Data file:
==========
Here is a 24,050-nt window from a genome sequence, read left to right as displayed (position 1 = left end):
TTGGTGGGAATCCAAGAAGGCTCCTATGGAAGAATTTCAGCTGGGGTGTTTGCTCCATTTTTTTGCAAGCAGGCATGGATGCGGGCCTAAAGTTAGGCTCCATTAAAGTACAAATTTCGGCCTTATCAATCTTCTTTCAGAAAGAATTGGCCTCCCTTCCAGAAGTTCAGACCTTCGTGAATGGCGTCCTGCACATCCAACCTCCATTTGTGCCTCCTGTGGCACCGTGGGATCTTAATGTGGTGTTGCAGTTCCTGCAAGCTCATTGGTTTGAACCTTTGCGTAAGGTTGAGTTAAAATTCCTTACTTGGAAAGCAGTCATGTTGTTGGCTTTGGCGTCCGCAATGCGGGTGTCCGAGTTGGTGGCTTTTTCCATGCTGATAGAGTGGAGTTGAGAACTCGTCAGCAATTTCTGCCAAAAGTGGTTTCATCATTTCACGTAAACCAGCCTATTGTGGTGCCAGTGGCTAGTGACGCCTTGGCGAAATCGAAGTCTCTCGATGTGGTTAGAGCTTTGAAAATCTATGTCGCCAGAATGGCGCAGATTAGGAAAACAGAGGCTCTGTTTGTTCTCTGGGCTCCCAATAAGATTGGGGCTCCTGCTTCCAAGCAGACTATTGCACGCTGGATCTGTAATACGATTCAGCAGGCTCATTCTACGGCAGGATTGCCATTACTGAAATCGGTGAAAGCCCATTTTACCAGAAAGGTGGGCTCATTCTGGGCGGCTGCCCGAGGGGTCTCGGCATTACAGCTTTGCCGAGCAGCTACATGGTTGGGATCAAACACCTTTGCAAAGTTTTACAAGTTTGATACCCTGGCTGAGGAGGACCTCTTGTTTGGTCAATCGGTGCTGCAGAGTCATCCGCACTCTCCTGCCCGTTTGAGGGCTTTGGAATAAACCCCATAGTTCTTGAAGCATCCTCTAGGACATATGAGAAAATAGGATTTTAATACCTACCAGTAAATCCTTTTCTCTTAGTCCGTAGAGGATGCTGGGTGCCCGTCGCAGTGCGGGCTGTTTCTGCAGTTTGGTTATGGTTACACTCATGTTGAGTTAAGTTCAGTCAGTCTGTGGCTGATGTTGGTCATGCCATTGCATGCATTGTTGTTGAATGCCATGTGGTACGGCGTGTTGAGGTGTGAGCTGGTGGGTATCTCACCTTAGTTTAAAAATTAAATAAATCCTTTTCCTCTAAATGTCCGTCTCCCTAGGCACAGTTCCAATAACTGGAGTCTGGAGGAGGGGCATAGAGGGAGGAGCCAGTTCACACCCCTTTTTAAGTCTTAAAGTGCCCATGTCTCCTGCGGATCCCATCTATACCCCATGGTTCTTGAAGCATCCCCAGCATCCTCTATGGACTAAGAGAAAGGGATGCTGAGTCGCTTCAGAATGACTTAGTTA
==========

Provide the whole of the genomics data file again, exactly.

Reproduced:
Here is a 24,050-nt window from a genome sequence, read left to right as displayed (position 1 = left end):
TTGGTGGGAATCCAAGAAGGCTCCTATGGAAGAATTTCAGCTGGGGTGTTTGCTCCATTTTTTTGCAAGCAGGCATGGATGCGGGCCTAAAGTTAGGCTCCATTAAAGTACAAATTTCGGCCTTATCAATCTTCTTTCAGAAAGAATTGGCCTCCCTTCCAGAAGTTCAGACCTTCGTGAATGGCGTCCTGCACATCCAACCTCCATTTGTGCCTCCTGTGGCACCGTGGGATCTTAATGTGGTGTTGCAGTTCCTGCAAGCTCATTGGTTTGAACCTTTGCGTAAGGTTGAGTTAAAATTCCTTACTTGGAAAGCAGTCATGTTGTTGGCTTTGGCGTCCGCAATGCGGGTGTCCGAGTTGGTGGCTTTTTCCATGCTGATAGAGTGGAGTTGAGAACTCGTCAGCAATTTCTGCCAAAAGTGGTTTCATCATTTCACGTAAACCAGCCTATTGTGGTGCCAGTGGCTAGTGACGCCTTGGCGAAATCGAAGTCTCTCGATGTGGTTAGAGCTTTGAAAATCTATGTCGCCAGAATGGCGCAGATTAGGAAAACAGAGGCTCTGTTTGTTCTCTGGGCTCCCAATAAGATTGGGGCTCCTGCTTCCAAGCAGACTATTGCACGCTGGATCTGTAATACGATTCAGCAGGCTCATTCTACGGCAGGATTGCCATTACTGAAATCGGTGAAAGCCCATTTTACCAGAAAGGTGGGCTCATTCTGGGCGGCTGCCCGAGGGGTCTCGGCATTACAGCTTTGCCGAGCAGCTACATGGTTGGGATCAAACACCTTTGCAAAGTTTTACAAGTTTGATACCCTGGCTGAGGAGGACCTCTTGTTTGGTCAATCGGTGCTGCAGAGTCATCCGCACTCTCCTGCCCGTTTGAGGGCTTTGGAATAAACCCCATAGTTCTTGAAGCATCCTCTAGGACATATGAGAAAATAGGATTTTAATACCTACCAGTAAATCCTTTTCTCTTAGTCCGTAGAGGATGCTGGGTGCCCGTCGCAGTGCGGGCTGTTTCTGCAGTTTGGTTATGGTTACACTCATGTTGAGTTAAGTTCAGTCAGTCTGTGGCTGATGTTGGTCATGCCATTGCATGCATTGTTGTTGAATGCCATGTGGTACGGCGTGTTGAGGTGTGAGCTGGTGGGTATCTCACCTTAGTTTAAAAATTAAATAAATCCTTTTCCTCTAAATGTCCGTCTCCCTAGGCACAGTTCCAATAACTGGAGTCTGGAGGAGGGGCATAGAGGGAGGAGCCAGTTCACACCCCTTTTTAAGTCTTAAAGTGCCCATGTCTCCTGCGGATCCCATCTATACCCCATGGTTCTTGAAGCATCCCCAGCATCCTCTATGGACTAAGAGAAAGGGATGCTGAGTCGCTTCAGAATGACTTAGTTA